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Stratford: One Square Mile of the UK

Years ago, Stratford was famous for its Yardley Girls, the workers at the famous perfume factory.

On their break from playing a part in building a great British brand, they would walk the streets and canal towpaths where the Olympic Park now stands, spreading the scent of lavender behind them.

The black and white photos of the time show them sporting smiles as wide as the River Thames. All around were other smells too, from the odours of a dog food factory to the fumes of a paint firm, explaining how the area earned its nickname - 'Stinky Stratford'.

The area was a hard-working part of London's East End, home to the poorest and least advantaged in the capital. Today it's one of the most diverse and most deprived areas in the country, yet still has an identity and character to make any big city proud.

"As long as I live, I'll be proud of my part in making all this happen," says Geoff, a builder who is retiring after the Olympics. He has worked from the bottom to the top of the 2012 Olympic Arena.

"To do this from scratch is the best thing I've ever done. I want my children to watch and know that I helped build this, he told the BBC.

He is typical of the great potential of the Olympic dream to motivate and inspire. Young athletes and construction workers can share the same sense of occasion. There is a buzz around the stadiums and other parts of Stratford.

But just next door, they've been building a strong sense of community too for years. From the teenagers' community centre to the artists in warehouses, others in Stratford have been watching the changing landscape.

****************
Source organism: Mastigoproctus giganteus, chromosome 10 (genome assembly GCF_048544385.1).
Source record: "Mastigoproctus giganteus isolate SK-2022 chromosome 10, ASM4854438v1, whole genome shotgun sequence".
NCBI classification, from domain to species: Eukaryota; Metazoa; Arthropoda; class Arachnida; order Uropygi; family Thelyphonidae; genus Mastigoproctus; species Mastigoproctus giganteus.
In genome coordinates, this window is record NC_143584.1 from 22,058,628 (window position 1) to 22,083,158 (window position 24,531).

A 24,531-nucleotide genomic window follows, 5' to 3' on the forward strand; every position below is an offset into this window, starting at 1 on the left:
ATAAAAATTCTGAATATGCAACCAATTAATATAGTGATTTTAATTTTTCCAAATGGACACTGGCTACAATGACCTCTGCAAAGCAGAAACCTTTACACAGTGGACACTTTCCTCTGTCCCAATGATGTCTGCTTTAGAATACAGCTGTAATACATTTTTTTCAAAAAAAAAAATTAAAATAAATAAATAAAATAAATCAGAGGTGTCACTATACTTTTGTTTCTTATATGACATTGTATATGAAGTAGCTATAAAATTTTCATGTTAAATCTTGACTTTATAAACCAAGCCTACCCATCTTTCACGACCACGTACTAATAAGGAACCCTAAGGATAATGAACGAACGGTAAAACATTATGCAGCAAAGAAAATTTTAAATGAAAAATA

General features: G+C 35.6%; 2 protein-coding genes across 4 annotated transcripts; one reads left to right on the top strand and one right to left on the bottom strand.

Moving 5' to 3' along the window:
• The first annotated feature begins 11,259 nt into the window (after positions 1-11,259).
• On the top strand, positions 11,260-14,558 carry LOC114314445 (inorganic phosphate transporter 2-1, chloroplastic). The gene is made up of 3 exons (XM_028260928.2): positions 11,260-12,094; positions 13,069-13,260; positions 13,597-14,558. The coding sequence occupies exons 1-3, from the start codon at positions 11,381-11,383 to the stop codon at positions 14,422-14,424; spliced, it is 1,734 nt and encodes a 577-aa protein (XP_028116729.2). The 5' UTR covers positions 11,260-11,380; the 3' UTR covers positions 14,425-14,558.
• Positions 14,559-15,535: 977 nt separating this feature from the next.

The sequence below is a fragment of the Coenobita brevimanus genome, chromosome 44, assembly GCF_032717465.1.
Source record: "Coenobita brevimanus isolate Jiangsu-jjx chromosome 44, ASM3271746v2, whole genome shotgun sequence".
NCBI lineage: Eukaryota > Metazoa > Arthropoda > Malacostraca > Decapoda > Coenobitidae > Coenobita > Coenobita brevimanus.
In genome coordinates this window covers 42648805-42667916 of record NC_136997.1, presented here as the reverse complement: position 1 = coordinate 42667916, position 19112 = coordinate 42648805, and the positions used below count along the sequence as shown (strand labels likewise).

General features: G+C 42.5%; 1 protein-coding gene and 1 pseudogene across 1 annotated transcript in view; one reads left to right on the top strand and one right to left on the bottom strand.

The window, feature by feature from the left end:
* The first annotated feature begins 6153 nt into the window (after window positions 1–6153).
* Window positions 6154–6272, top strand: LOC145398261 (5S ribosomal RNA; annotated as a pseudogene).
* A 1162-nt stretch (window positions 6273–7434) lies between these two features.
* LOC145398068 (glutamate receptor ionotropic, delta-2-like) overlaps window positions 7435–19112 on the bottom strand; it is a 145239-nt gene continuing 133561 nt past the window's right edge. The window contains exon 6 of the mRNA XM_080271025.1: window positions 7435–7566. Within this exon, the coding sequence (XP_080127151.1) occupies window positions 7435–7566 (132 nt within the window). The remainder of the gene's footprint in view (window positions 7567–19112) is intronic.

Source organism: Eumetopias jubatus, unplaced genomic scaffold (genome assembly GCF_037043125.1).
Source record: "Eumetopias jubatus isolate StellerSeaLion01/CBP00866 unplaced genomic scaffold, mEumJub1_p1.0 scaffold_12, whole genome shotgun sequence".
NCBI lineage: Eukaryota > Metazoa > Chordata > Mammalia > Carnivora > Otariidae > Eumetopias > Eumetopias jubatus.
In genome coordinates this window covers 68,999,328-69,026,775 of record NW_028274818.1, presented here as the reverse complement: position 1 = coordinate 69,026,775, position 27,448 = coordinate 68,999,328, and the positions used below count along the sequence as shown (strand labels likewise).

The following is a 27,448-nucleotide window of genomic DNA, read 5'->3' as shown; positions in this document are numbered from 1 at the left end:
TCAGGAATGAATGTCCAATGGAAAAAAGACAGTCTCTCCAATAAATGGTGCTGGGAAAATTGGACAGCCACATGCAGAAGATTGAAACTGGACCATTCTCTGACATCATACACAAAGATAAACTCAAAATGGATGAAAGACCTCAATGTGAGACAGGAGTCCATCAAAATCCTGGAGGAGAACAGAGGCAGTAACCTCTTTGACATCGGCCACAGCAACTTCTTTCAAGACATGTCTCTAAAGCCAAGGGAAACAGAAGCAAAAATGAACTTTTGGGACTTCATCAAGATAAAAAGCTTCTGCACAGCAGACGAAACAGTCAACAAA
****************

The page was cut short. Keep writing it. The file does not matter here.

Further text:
Image caption In 2012, all roads will lead to Stratford

"Stratford needs a break," one teenager says. "It can be tough for kids on these streets, and they need something else to look up to. It's good we're getting attention and the Olympics will be good for us."

But as the buildings have been rising, so too have the rents. Artists can be found all over the warehouses and once-derelict workshops of this square mile. In the artist's centre Stour Space, the co-founder Rebecca Whyte told me what locals made of the Olympics:

"There's been extremely mixed reviews over the last couple of years. We've tried to keep in communication with as many different types of people as possible. Local residents have had a hard time with increases in rent or change of the area that might affect their business.

"Equally, there've been some fantastic developments - new street lights, better provision for bins, better provision for our residents. So it's good and bad and I think the question now is how it's going to create a long term legacy for the community that's already here."

This is the question that all host cities have grappled with in recent Olympics. Long after the crowds and athletes leave, what can the locals keep to help them improve their lives?

City dwellers often feel powerless in the teeth of the financial crisis and the decisions taken by the big banks and authorities.

The Olympic dream works best when it's spread around, as I heard from Stevie, a 15-year-old schoolgirl who was allowed to join hockey players training and on tour.

"Don't just sit there expecting people to come to the Olympics, you've got to take it to them, and then they'll see what a great chance it can be," she says.